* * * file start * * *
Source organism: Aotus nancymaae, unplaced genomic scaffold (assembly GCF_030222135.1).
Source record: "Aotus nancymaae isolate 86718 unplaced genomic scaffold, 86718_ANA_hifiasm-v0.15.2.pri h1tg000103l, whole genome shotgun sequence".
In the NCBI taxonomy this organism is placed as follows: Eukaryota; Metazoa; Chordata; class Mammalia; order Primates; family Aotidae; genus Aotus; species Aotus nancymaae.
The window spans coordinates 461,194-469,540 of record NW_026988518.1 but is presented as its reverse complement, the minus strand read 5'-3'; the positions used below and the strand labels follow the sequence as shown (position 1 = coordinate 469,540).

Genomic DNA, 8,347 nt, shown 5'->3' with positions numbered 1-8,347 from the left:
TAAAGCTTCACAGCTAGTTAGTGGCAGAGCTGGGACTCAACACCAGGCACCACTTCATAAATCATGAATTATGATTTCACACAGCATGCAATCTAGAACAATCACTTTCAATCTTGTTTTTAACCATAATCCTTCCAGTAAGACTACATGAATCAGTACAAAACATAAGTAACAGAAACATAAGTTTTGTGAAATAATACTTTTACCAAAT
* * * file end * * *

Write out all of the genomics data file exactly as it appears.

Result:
Source organism: Aotus nancymaae, unplaced genomic scaffold (assembly GCF_030222135.1).
Source record: "Aotus nancymaae isolate 86718 unplaced genomic scaffold, 86718_ANA_hifiasm-v0.15.2.pri h1tg000103l, whole genome shotgun sequence".
In the NCBI taxonomy this organism is placed as follows: Eukaryota; Metazoa; Chordata; class Mammalia; order Primates; family Aotidae; genus Aotus; species Aotus nancymaae.
The window spans coordinates 461,194-469,540 of record NW_026988518.1 but is presented as its reverse complement, the minus strand read 5'-3'; the positions used below and the strand labels follow the sequence as shown (position 1 = coordinate 469,540).

Genomic DNA, 8,347 nt, shown 5'->3' with positions numbered 1-8,347 from the left:
TAAAGCTTCACAGCTAGTTAGTGGCAGAGCTGGGACTCAACACCAGGCACCACTTCATAAATCATGAATTATGATTTCACACAGCATGCAATCTAGAACAATCACTTTCAATCTTGTTTTTAACCATAATCCTTCCAGTAAGACTACATGAATCAGTACAAAACATAAGTAACAGAAACATAAGTTTTGTGAAATAATACTTTTACCAAAT